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   Apr 11

9 Surprising Foods That May Raise Your Cholesterol

What you eat affects your cholesterol levels. You probably already know you shouldn’t overdo butter or high-fat meats. But some of the foods that you should limit may surprise you.

Even when ground turkey is labeled as 85% lean, it has 12.5 grams of fat in a 3-ounce portion, says Christine Rosenbloom, PhD, RD, Georgia State University nutrition professor emerita. Her advice: Ground turkey breast can be a heart-healthy substitute for ground beef, but watch the portion size because of the fat. Choose ground meat — whether it’s turkey or beef — that’s at least 90% lean.

Added Sugars

Added sugars, such as table sugar or high fructose corn syrup, are linked to lower levels of HDL (“good”) cholesterol. The American Heart Association recommends getting no more than 100 calories (6 teaspoons) from added sugars per day for women and 150 calories (9 teaspoons) for men.

Mashed Potatoes

The potatoes aren’t the problem — it’s the other ingredients. “Most mashed potatoes, especially at restaurants, include hefty portions of butter, cream, whole milk, sour cream, and/or cream cheese, turning a perfectly healthy potato into a saturated fat bomb,” says nutrition consultant Marisa Moore, RD. Order a plain baked potato and top it with vegetables, salsa, or low-fat sour cream.


It’s delicious, but cheese and meat toppings add a lot of fat. Stick to one slice, go easy on the cheese, and top it with lots of high-fiber, filling vegetables.

Whole-Fat Dairy Products

“Dairy foods are nutrient-rich, loaded with calcium, protein, vitamins, and minerals. But if your choice is full-fat, you could be getting a hefty dose of saturated fat,” says nutrition consultant Elizabeth Ward, RD. When you choose nonfat or low-fat, you get all the nutritional benefits without the extra calories or fat. If you love full-fat cheese, “portion control is the answer,” Ward says.

Coconut Oil

Coconut, coconut oil, palm oil, palm kernel oil, and cocoa butter are plant foods that have saturated fat. “Read labels for these terms, and enjoy them in small doses so they won’t sabotage your cholesterol level,” says Washington University nutrition director Connie Diekman, RD.

Ghee (Clarified Butter)

Ghee is part of a traditional Indian diet, but it’s very high in saturated fat. “It is also high in palmitic acid, which is artery-clogging,” says Columbia University nutrition researcher Wahida Karmally, RD. If it works for your recipe, use olive oil or a trans fat-free margarine instead of ghee. If not, limit how much ghee you use.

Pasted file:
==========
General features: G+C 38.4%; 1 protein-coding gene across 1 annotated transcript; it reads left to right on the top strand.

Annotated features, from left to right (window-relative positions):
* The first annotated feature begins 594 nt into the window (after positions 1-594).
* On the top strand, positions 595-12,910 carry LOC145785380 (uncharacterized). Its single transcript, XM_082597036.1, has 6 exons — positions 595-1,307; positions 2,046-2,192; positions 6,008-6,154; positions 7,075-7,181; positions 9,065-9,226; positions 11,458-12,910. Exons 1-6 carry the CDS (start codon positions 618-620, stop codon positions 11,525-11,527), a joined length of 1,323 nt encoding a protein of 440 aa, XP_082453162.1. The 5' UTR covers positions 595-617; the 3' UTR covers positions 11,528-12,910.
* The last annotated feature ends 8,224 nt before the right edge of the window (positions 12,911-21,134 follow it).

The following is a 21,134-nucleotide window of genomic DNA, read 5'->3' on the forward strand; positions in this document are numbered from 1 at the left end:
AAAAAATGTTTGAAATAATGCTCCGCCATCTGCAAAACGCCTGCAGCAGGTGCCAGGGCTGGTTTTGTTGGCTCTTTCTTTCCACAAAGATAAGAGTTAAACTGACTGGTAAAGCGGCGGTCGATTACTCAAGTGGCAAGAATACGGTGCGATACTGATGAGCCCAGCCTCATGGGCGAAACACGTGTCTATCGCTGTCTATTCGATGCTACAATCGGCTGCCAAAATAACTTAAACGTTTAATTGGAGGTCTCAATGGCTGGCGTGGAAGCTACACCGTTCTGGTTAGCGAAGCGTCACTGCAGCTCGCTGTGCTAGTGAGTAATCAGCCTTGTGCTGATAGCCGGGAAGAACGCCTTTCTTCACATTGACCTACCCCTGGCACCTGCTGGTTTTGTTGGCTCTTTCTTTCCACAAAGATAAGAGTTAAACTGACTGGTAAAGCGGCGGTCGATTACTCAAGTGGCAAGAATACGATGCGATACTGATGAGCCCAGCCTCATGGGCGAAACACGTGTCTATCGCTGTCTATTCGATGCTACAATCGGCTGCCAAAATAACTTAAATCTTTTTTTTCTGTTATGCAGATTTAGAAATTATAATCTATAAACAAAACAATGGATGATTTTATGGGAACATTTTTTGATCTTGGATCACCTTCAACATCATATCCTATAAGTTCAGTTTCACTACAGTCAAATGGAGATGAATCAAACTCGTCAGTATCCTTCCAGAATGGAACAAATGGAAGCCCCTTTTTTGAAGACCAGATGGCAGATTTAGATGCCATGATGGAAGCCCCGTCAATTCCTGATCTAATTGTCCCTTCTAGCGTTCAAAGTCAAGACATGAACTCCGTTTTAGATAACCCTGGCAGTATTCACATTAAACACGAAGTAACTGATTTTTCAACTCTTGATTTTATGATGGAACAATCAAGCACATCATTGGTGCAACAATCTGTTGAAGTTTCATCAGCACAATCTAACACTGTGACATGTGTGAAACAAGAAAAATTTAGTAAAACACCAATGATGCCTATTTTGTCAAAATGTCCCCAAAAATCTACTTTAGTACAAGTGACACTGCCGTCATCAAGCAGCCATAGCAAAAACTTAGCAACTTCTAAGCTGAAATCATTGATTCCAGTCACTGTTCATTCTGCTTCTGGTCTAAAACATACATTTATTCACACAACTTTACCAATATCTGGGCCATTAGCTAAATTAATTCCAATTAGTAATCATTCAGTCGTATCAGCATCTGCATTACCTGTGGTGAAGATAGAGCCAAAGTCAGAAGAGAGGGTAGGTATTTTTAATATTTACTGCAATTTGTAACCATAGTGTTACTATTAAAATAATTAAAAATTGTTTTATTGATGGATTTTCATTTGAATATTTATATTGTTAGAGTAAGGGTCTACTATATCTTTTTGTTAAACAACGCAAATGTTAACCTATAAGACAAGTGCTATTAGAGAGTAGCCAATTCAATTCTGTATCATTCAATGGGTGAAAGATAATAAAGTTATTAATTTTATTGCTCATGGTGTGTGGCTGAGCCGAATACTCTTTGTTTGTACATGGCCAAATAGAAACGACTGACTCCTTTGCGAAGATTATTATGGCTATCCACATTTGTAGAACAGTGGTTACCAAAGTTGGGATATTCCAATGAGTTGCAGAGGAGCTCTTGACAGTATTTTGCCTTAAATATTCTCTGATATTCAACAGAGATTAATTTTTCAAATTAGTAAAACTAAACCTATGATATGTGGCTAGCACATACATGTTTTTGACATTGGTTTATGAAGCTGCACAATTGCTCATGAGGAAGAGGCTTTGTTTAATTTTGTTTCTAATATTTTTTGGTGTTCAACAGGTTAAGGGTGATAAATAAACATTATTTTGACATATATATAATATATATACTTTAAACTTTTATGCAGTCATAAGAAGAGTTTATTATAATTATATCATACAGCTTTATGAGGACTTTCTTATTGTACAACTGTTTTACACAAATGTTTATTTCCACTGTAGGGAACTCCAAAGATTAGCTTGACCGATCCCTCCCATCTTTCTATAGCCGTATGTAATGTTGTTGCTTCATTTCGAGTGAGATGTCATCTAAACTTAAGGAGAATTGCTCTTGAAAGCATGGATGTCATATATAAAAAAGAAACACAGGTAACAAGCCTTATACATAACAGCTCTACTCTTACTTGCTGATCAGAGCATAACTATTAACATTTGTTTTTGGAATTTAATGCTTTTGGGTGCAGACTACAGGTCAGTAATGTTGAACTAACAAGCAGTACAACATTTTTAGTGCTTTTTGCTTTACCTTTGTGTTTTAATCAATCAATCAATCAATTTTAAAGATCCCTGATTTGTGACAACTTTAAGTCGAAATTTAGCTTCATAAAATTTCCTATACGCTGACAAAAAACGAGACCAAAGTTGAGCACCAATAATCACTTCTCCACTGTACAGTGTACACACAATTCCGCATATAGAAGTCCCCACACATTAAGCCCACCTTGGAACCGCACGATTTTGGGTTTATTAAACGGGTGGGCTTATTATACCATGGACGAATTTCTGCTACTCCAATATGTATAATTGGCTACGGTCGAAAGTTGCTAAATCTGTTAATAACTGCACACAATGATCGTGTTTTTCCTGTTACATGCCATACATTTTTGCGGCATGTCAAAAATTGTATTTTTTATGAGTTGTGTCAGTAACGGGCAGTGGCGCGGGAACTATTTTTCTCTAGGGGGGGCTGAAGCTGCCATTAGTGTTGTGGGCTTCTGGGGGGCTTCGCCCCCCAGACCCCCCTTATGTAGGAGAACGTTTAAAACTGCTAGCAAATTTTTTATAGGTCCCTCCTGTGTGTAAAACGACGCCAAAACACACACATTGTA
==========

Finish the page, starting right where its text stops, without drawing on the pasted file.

Pie and Pastries

“Flaky crusts, streusel topping, custard filling, cheese-filled pastries — these all promise a hefty dose of saturated fat, because they often include butter, shortening, cream, cream cheese, and/or whole milk,” Moore says. It’s the butter or shortening that makes the crust so nice and flaky. Choose fruit pies and eat mostly filling and only a few bites of the crust for a lower-fat and calorie treat.

Movie Theater Tub Popcorn

If it’s popped in fats, then topped off with more fat, that’s a problem. Shave the fat and calories by skipping the buttery topping, and opt for a smaller portion.

3 Cooking Tips

The way you prepare foods can also affect your cholesterol level.

Diekman shares three tips:

Avoid fried foods.

Remove extra fat from meats, and skin from poultry, before cooking.

Use nonstick pans, cooking spray, or small amounts of vegetable oil when you’re preparing food.

Christine Rosenbloom, PhD, RD, LD, CSSD, professor emerita of nutrition, Georgia State University.
Elizabeth Ward, MS, RD, nutrition consultant; author, The Low-Carb Bible.
Connie Diekman, MEd, RD, LD, FADA, university nutrition director, Washington University; author, The Everything Mediterranean Diet Book.
Marisa Moore, MBA, RD, LD, spokeswoman, Academy of Nutrition and Dietetics.
Wahida Karmally, DrPH, RD, Bionutrition Research Core director, Irving Institute for Clinical and Translational Research, Columbia University Medical Center.
American Heart Association.
Welsh, J. The Journal of the American Medical Association, April 21, 2010.
Reviewed on April 06, 2014

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